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Quotes of denote

  1. The idea of democracy has been stripped of it moral imperatives and come to denote hollowness and hypocrisy. – Paul Wellstone

Usage examples for denote

  1. The little oval metal placques one sees now and then affixed to houses in Georgetown were, in those days, put only on the houses of the members of the volunteer companies to denote that " here lives a fireman." – A Portrait of Old George Town by Grace Dunlop Ecker
  2. Above all, I ponder over the mystery of their tiny slits of eyes, drawn back and up so far that the tight- drawn lids can hardly open; the mystery of their expression, which seems to denote inner thoughts of a silly, vague, complacent absurdity, a world of ideas absolutely closed to ourselves. – Madame Chrysantheme Complete by Pierre Loti Last Updated: March 4, 2009
  3. Some others, however, have done still worse: as, There are three personal pronouns; so called, because they denote the three persons, who are the subjects of a discourse, viz. – The Grammar of English Grammars by Goold Brown
  4. While Wallie remained in this posture conjecturing, the door between the room next to him and that of Mr. Penrose was struck smartly several times, and with a vigour to denote that there was temper behind the blows which fell upon it. – The Dude Wrangler by Caroline Lockhart
  5. Pale and gaunt, with the hollow eyes that denote bodily suffering, and the deep cruel lines that speak of mental care. – M. or N. "Similia similibus curantur." by G.J. Whyte-Melville
  6. All these denote little things, and are called diminutives. – The Grammar of English Grammars by Goold Brown
  7. But, while M. Comte is so far in the right, we often, as already intimated, find him using the name metaphysical to denote certain practical conclusions, instead of a particular kind of theoretical premises. – Auguste Comte and Positivism by John-Stuart Mill
  8. He made an abrupt movement which seemed to denote suppressed impatience. – The Lamp in the Desert by Ethel M. Dell
  9. We find that it was a sacred title; and, when single, it was conferred upon a Babylonish Deity: but, when repeated, it must denote greater excellence: for the Amonians generally formed their superlative by doubling the positive: thus Rab was great; Rabrab signified very great. – A New System; or, an Analysis of Antient Mythology. Volume I. by Jacob Bryant
  10. He then informed the youngsters that the line was only imaginary, to denote the sun's course round the globe. – The Three Commanders by W.H.G. Kingston
  11. In all these, and perhaps some others, st denote something firm and fixed. – A Grammar of the English Tongue by Samuel Johnson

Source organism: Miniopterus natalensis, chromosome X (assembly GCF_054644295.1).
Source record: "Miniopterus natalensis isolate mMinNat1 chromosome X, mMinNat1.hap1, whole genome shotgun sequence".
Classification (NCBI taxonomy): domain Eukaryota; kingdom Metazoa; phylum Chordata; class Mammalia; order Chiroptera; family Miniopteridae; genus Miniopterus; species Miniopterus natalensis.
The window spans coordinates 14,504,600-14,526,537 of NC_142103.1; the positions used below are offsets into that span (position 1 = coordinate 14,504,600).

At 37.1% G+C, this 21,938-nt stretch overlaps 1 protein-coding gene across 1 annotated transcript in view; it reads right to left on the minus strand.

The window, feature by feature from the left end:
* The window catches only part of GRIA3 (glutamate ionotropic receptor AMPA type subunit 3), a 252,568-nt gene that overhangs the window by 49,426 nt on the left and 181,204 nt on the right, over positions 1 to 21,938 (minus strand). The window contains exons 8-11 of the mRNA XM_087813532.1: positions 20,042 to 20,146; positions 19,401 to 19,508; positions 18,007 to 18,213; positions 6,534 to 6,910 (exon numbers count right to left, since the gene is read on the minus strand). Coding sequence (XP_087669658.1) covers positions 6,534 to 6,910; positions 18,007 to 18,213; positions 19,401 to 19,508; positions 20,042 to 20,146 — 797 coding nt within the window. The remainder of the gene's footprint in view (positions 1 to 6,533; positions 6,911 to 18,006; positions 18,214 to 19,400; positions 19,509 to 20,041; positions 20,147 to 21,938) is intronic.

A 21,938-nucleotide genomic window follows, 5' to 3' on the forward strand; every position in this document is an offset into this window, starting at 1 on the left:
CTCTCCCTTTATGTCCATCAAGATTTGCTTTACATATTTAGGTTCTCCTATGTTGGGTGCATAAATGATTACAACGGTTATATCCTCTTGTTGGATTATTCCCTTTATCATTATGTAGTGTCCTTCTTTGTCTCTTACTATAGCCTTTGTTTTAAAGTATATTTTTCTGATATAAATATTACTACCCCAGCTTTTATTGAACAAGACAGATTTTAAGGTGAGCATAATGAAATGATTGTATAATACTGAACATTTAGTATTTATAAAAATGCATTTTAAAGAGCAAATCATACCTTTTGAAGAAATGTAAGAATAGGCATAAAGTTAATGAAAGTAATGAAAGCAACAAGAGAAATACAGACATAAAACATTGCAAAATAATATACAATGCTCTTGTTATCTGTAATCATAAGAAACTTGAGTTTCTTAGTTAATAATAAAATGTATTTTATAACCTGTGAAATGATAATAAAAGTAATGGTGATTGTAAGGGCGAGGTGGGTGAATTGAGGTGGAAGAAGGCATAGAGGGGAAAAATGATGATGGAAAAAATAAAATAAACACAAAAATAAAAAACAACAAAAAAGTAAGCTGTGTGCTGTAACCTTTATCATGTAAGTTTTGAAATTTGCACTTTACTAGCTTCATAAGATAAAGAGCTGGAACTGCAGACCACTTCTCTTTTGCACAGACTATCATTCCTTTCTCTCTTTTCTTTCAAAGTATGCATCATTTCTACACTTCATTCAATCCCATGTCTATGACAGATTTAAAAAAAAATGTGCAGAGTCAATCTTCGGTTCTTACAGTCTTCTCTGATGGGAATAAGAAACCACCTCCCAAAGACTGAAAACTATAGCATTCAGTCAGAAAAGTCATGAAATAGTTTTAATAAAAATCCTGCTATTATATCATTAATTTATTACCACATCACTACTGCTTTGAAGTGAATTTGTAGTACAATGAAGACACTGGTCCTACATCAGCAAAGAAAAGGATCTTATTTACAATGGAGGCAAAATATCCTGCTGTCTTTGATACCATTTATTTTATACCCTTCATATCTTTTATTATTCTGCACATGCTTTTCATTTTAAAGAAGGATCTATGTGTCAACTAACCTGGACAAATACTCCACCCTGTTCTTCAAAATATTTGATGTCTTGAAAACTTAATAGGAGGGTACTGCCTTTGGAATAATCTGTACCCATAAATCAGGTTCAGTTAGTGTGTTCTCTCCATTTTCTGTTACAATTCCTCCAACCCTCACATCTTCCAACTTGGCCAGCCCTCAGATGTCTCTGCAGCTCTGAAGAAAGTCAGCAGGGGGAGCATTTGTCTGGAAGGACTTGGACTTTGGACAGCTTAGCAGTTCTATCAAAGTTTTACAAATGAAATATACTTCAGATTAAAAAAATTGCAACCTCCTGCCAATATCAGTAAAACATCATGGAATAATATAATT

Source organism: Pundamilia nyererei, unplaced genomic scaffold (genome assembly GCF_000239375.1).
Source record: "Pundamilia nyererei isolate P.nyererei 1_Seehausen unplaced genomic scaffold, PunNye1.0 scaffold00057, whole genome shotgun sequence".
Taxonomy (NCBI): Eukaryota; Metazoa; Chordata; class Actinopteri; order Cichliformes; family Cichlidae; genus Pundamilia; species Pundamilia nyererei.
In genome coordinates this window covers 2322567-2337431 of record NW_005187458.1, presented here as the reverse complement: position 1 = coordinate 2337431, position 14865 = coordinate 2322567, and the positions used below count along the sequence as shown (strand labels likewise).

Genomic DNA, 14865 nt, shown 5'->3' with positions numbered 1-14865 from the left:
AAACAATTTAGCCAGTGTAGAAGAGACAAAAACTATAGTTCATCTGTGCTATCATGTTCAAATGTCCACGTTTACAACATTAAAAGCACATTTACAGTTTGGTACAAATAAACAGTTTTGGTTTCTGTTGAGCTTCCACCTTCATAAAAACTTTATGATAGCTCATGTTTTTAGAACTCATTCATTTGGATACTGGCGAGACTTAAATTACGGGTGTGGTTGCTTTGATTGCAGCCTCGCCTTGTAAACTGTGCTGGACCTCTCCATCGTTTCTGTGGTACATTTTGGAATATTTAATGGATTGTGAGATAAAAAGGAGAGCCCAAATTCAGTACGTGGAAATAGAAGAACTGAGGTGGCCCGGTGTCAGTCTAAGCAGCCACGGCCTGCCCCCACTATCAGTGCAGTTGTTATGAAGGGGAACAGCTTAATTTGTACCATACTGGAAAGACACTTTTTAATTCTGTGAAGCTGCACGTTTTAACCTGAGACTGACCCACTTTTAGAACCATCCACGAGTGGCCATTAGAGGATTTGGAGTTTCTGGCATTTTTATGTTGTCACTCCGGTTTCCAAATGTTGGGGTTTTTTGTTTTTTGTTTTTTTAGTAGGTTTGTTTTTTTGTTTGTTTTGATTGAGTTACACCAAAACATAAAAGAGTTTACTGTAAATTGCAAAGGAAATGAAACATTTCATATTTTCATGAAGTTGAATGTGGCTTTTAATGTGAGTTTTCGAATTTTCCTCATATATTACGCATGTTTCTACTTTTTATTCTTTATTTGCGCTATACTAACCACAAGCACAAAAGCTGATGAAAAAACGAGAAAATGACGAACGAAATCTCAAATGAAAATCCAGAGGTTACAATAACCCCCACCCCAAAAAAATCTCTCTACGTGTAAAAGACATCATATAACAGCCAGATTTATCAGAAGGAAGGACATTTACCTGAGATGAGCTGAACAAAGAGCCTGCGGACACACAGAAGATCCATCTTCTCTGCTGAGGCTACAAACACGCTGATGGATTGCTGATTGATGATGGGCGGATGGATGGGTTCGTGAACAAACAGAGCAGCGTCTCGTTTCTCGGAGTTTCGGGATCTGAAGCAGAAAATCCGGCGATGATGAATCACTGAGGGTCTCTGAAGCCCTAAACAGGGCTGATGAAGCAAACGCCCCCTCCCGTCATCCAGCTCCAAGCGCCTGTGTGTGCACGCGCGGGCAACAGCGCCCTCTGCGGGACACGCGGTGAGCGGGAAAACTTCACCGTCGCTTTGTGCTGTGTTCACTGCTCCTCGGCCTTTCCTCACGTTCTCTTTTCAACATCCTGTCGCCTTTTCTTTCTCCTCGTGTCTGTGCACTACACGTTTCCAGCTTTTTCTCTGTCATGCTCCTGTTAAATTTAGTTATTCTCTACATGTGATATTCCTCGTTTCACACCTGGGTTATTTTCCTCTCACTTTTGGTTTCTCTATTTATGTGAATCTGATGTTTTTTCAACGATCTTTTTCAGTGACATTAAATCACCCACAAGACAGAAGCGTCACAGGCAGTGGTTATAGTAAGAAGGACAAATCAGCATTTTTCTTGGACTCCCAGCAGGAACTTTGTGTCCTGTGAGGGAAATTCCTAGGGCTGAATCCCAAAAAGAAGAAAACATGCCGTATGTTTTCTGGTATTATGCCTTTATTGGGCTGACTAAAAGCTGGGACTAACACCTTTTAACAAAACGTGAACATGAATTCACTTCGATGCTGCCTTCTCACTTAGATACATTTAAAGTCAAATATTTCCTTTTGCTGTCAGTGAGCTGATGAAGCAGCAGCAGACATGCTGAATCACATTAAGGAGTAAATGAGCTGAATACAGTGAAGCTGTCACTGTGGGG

12. She seemed to be turned of the middle age, was of a lofty carriage, tall, thin, weather- beaten, and wretchedly attired; her eyes were inflamed with weeping, and her looks displayed that wildness and peculiarity which denote distraction. – The Adventures of Sir Launcelot Greaves by Tobias Smollett
  13. We were, as we believed, many hundred miles from any land; but this apparition seemed to denote that it was not, in reality, so distant as we had supposed. – Frankenstein or The Modern Prometheus by Mary Wollstonecraft (Godwin) Shelley
  14. I thought this young creature more and more charming, yet I could not suppose her to be anything else but an adventurers, and I was astonished at discovering in her those noble and delicate feelings which denote a good education. – The Memoires of Casanova, Complete The Rare Unabridged London Edition Of 1894, plus An Unpublished Chapter of History, By Arthur Symons by Jacques Casanova de Seingalt
  15. He was a young man of more than average ability, not strictly handsome, but possessed a good figure and pleasant, intelligent countenance, though the lower portion of the face was disappointing, for it did not denote decision of character or massive strength. – From Wealth to Poverty by Austin Potter
  16. She could not be said to denote the Woman in the House. – Christopher Hibbault, Roadmaker by Marguerite Bryant
  17. Too many jewels denote vulgarity. – The Mayflower, January, 1905 by Various
  18. Now do not my, thy, his, her, our, your, their, and mine, thine, hers, its, ours, yours, theirs, all equally denote possession? – The Grammar of English Grammars by Goold Brown
  19. The old divines employed it to denote the union of the divine and human natures in the person of Christ, or the peculiar properties or qualifications with which, as the Messiah, he was furnished, to act in the character of our Mediator. – The Works of the Rev. Hugh Binning by Hugh Binning
  20. 22. Which is the definite article, and what does it denote – The Grammar of English Grammars by Goold Brown